Silicon Valley gears up to challenge Trump

Global Business

Silicon Valley gears up to challenge Trump

U.S. President Donald Trump’s executive actions continue to fuel controversy. Especially in San Francisco which has become the first U.S. city to file a lawsuit challenging a Trump directive to withhold money from cities with sanctuary policies toward undocumented immigrants.

The tech community has also been vocal about the travel ban on seven Muslim-majority countries and is now anticipating a move on high-skilled work visas next.

CGTN’s Mark Niu reports from Silicon Valley.

Silicon Valley gears up to challenge Trump

Silicon Valley gears up to challenge Trump

U.S. President Donald Trump's executive actions continue to fuel controversy. Especially in San Francisco which has become the first U.S. city to file a lawsuit challenging a Trump directive to withhold money from cities with sanctuary policies toward undocumented immigrants. The tech community has also been vocal about the travel ban on seven Muslim-majority countries and is now anticipating a move on high-skilled work visas next. CGTN's Mark Niu reports from Silicon Valley.
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Protests in the San Francisco Bay area inevitably involve tech companies. Google recently held a protest on its own campus.

Ride-hailing company Lyft announced it would donate a million dollars to the American Civil Liberties Union to defend the constitution.

Airbnb is offering free housing to anyone stranded by the immigration ban. But now, tech companies are eyeing an even bigger decision – a widely expected Trump executive action on high-skilled immigrant visas.

In the city of Palo Alto, in the heart of Silicon Valley, the early stage venture fund Unshackled is watching the situation closely. The fund has raised four and a half million dollars to hire immigrant founders to pursue their dreams by building their own startup.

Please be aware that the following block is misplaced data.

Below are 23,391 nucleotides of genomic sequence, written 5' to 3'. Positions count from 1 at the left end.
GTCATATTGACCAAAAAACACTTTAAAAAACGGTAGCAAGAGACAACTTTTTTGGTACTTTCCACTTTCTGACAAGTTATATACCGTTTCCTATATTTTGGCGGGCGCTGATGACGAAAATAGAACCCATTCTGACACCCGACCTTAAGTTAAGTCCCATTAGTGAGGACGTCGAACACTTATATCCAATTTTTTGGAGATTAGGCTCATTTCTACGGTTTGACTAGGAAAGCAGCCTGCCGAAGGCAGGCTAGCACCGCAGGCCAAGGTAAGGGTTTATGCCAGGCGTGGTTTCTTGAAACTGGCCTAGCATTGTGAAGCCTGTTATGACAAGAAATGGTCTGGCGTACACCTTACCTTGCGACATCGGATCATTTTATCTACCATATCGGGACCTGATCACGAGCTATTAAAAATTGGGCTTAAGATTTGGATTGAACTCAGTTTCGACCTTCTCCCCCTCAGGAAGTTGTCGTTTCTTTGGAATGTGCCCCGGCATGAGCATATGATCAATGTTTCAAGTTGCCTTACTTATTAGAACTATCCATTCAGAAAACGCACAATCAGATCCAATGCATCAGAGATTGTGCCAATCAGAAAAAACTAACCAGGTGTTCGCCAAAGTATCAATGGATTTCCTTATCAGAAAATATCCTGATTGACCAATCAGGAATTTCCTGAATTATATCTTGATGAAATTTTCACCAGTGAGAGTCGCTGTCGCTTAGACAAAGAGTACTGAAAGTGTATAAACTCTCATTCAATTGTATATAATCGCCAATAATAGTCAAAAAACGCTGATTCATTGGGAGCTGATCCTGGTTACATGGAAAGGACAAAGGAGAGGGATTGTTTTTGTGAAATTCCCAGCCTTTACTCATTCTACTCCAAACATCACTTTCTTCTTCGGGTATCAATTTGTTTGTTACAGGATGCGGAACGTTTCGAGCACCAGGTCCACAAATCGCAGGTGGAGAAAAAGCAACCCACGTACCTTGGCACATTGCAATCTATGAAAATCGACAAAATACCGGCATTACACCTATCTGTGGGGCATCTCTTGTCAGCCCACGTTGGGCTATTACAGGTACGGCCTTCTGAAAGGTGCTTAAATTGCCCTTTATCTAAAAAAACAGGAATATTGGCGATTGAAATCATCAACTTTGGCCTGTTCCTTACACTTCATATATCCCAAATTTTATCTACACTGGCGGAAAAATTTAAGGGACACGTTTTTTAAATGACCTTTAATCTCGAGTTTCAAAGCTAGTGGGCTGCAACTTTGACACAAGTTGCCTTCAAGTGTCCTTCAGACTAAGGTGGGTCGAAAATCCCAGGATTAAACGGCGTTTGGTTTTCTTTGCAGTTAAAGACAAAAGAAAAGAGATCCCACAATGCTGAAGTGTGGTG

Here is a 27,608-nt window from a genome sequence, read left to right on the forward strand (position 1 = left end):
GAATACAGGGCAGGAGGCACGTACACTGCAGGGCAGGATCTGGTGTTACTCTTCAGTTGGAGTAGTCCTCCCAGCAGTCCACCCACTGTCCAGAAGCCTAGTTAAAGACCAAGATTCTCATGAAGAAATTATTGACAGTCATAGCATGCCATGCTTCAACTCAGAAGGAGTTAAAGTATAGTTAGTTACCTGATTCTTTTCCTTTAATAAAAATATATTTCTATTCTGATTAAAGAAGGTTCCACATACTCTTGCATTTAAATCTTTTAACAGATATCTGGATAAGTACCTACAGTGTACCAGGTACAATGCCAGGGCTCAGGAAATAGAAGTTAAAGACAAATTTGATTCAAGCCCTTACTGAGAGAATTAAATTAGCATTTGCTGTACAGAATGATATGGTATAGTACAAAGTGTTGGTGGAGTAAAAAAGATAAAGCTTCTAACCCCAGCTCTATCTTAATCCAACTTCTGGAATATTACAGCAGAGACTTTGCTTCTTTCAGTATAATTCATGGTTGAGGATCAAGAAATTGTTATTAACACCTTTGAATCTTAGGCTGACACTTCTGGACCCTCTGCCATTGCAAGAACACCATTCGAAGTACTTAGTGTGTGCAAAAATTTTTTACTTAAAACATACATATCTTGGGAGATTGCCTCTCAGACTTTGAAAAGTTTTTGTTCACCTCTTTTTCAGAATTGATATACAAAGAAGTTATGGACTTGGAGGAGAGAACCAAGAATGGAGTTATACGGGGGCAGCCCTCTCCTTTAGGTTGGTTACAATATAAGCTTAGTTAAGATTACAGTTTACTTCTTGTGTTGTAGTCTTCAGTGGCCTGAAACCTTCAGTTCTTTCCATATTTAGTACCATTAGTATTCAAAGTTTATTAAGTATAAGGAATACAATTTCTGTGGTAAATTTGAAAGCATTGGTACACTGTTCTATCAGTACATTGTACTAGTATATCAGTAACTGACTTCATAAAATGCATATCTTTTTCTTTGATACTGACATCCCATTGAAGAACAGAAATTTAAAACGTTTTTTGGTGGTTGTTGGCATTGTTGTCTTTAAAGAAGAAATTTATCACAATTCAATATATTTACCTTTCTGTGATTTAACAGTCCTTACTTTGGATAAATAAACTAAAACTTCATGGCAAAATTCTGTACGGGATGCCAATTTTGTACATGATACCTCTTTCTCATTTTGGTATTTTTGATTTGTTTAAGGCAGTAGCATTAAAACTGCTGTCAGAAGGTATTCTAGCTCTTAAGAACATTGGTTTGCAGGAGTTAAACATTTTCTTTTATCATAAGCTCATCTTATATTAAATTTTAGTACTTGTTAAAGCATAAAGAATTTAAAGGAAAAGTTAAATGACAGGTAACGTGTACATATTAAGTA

Unshackled has invested in 33 founders from 15 countries, including two from Iran who they’ve advised not to travel outside the United States at the moment.

“My biggest worry is if the instability and uncertainty that exist today, if it starts deterring the true highly skilled people to come to the U.S. to our schools, to work at our companies. What happens then,” Nitin Pachisia, founding partner of Unshackled said.

But Pachisia – an H-1B visa holder himself – said whether President Trump lowers the numbers of high-skilled worker visas – it’s more important he addresses a startling fact: 13 of the top 15 H-1B visa filers are global outsourcing companies who pay lower than market-rate wages.

Unshackled is pushing for an actual startup visa, saying that an immigrant founder creates around 23 jobs per startup.

Unshackled also points out that more than 40 percent of Fortune 500 companies were founded either by immigrants or children of immigrants.


Josh Constine talks about Facebook, the tech industry and the travel ban

For more on Facebook’s earnings and the relationship between Silicon Valley and the Trump administration, CGTN spoke to Josh Constine, Editor-At-Large with TechCrunch.


Manan Mehta from Unshackled talks about how to improve the high-skilled worker with US visa system